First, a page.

This is where the characters, against all odds, begin to prevail again. They start to triumph and win. They've likely learned from their missteps in the first and second acts and now they're applying that to the conflict at hand.
This is the closure. Some shows actually end with the fourth act while others end the fourth act with a significant cliffhanger or hook and then use the fifth act to close things up with a finale of sorts.
Page Breakdowns for Each Act
While there's no exact formula to follow, there are some basic guidelines that will help you steer each act. Generally speaking, hour-long episode scripts can be anywhere from 45-63 pages, although a majority of the time you want to stick with 50-55 pages. The basic sense of it is that one page equals one minute, and with a 60-minute show, you obviously need to account for commercial breaks. Thus if you go above 60 pages, you're already over an hour. So use that as a gauge. It's not an exact science by any means, but as a novice television writer, it's a good place to start.
With five-act television scripts, you generally want to keep each act between 9-12 pages, give or take a page. The old benchmark was 15 pages per act for four-act television scripts, but with additional commercial time these days — not to mention more story — it can now often break down differently.
Here are the page breakdowns for some of the best pilot scripts of now iconic television series:
The Grey's Anatomy pilot:
- Teaser - 3 pages
- Act One - 11 pages
- Act Two - 11.5 pages
- Act Three - 8 pages
- Act Four - 9 pages
- Act Five - 8 pages
The Breaking Bad pilot:
- Teaser - 3 pages
- Act One - 14 pages
- Act Two - 13.5 pages
- Act Three - 11.5 pages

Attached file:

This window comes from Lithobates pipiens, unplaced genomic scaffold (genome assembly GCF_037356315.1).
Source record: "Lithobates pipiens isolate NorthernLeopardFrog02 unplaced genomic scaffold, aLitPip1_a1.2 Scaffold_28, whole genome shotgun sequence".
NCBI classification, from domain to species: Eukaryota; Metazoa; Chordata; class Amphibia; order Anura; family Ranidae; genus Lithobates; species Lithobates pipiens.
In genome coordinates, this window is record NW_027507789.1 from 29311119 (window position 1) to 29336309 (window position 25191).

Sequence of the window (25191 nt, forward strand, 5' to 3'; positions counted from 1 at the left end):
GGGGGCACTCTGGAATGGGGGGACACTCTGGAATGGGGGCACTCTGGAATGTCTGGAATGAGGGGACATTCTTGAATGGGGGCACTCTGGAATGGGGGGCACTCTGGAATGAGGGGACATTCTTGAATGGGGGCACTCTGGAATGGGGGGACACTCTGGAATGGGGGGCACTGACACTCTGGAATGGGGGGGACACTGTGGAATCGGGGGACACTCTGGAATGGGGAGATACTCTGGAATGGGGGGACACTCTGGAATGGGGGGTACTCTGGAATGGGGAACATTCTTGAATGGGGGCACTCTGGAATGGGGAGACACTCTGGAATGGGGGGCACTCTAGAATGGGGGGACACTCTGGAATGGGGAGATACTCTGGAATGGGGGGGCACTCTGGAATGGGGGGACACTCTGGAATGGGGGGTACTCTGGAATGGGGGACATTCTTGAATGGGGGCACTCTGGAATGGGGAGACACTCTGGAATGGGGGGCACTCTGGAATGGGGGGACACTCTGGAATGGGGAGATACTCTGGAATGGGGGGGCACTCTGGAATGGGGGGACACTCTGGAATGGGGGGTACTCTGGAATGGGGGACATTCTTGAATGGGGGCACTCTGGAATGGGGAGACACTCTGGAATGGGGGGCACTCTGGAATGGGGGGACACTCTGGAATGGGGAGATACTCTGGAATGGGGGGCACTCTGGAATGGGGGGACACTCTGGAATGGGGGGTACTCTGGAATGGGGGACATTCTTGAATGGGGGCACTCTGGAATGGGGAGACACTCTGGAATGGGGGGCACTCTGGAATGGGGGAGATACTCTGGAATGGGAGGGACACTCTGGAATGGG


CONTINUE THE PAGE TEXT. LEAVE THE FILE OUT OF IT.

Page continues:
- Act Four - 14 pages
There will surely be differences throughout each and every show, but Grey's Anatomy is one of the better examples of a tight pilot script, which is what novice screenwriters want to shoot for.
You'll also notice that some pilot scripts like the 70-page The Sopranos, the 55-page Mad Men, and the 61-page Game of Thrones don't have act breakdowns at all. In the case of The Sopranos and Games of Thrones, both written for HBO, there are obviously no commercial breaks, which may be a factor. That's not to say that those scripts don't accomplish the same type of structure explained above — minus the aesthetics of act breaks. In the case of the Mad Men pilot, it was written on spec by the writer to use as a sample to attain assignments on other shows. It was eventually rejected by HBO, Showtime, and others, but was embraced by AMC, a basic cable network. The Lost pilot script is unique because it was written as a 97-page pilot script. Essentially debuting as a feature-length pilot. It does have act breaks, but due to the feature-length script, the page number for those breaks is different.
Take all that you've learned above and adapt it to a half-hour situation comedy series.